Which, to some extent, it is. Mr. McKay is not above using paid-for female nudity as a signifier of capitalist excess, nor acknowledging, more generally, the hedonistic aspects of greed. He is a naturally exuberant director, and his antic energy matches the rhythms of the story. The teams conspiring to short the market are impossible not to root for, and the work of the movie’s sprawling ensemble is never less than delightful. (This is the place to appreciate the contributions of Rafe Spall, Hamish Linklater and Jeremy Strong, who play Baum’s baffled minions; Adepero Oduye, who plays his liaison to the bank that houses his fund; and Marisa Tomei, who as Baum’s wife is like the only civilian in a combat picture.)
But when we root for Baum and Burry to be proven right, for Shipley and Geller to hit pay dirt and for Vennett to earn the right to be smug in perpetuity, we are also hoping for ruin to be visited on millions of ordinary people. Houses, nest eggs, jobs and lives will be lost. Brad Pitt, in a gravelly turn as Ben Rickert, Shipley and Geller’s paranoid guru, makes this point explicitly when he scolds his protégés for celebrating their good fortune. He says what needs to be said, but the achievement of “The Big Short” is that Mr. McKay doesn’t only underline the moral of the story in dialogue. The film’s final images, its abrupt shift in tone from exhilaration to exhaustion, its suddenly downbeat music (by Nicholas Britell) all combine to trigger a climactic wave of almost unbearable disgust.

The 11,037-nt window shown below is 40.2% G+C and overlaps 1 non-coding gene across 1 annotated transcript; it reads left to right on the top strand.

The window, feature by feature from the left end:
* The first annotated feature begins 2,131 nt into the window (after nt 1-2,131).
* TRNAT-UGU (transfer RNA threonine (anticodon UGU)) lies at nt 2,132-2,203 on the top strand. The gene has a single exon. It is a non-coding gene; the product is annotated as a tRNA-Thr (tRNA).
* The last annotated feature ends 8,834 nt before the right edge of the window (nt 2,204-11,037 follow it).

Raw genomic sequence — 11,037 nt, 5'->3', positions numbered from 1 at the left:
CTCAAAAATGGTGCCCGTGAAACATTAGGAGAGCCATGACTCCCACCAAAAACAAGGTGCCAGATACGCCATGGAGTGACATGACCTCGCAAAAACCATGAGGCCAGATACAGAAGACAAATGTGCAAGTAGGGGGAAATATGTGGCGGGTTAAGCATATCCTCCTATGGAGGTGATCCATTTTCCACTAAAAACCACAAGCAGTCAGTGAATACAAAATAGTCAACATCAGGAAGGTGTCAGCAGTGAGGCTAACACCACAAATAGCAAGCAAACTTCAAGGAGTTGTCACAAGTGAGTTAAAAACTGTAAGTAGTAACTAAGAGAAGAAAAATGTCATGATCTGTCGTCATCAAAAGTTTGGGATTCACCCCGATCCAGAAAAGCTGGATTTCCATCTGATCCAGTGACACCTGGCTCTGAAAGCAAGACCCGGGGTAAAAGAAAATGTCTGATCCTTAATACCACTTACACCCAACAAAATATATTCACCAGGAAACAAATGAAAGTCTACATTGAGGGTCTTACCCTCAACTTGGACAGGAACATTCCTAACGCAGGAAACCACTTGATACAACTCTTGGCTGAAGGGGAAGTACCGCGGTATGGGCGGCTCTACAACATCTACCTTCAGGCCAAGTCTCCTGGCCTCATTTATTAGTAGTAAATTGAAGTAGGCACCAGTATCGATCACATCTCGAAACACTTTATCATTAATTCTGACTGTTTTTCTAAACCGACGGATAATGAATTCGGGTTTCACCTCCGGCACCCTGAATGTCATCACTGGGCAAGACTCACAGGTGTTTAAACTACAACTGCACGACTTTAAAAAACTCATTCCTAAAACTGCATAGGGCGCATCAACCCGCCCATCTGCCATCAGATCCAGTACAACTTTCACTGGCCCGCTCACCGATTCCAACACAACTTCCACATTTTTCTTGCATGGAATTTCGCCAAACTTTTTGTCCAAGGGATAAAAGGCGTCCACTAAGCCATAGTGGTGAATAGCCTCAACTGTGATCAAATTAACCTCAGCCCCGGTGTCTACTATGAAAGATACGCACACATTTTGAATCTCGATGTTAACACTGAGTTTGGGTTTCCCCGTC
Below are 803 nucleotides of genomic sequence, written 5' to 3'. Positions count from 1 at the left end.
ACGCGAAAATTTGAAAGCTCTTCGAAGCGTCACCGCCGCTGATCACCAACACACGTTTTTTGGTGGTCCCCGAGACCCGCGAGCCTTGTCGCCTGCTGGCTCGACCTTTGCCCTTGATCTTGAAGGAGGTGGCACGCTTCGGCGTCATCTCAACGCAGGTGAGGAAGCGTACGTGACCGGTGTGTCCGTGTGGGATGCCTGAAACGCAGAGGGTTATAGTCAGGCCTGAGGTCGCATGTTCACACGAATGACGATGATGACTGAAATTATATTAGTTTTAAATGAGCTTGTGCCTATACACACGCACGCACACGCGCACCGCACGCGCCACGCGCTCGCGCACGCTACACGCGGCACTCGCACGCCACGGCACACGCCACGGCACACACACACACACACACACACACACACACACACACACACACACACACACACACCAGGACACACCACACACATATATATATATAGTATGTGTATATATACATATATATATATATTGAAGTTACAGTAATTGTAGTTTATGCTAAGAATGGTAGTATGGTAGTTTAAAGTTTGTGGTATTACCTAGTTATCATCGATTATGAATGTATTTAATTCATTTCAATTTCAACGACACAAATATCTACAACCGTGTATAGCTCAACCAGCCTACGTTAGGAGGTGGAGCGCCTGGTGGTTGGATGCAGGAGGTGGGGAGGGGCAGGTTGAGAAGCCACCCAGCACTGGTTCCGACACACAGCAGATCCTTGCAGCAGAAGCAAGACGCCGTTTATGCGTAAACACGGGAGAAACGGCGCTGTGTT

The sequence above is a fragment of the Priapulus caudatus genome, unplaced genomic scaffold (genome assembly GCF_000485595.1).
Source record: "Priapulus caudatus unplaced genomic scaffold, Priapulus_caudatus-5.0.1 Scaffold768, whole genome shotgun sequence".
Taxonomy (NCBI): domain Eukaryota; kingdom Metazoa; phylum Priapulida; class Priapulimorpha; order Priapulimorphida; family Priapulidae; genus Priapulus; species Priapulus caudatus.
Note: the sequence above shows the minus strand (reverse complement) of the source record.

Because, as we know — and as we can stand, from time to time, to be reminded — there is no happy ending to this story, no punishment for the crime. A movie is unlikely to change that, and “The Big Short,” in many ways a startlingly ambitious film, is modest about what it can do. It offers no solutions, and no comfort. The best it can do is put down a marker.
“The Big Short” is rated R (Under 17 requires accompanying parent or adult guardian). All that is solid melts into air; all that is holy is profaned. Running time: 2 hours 10 minutes.
A version of this review appears in print on December 11, 2015, on page C1 of the New York edition with the headline: Economic Collapse, for Fun and Profit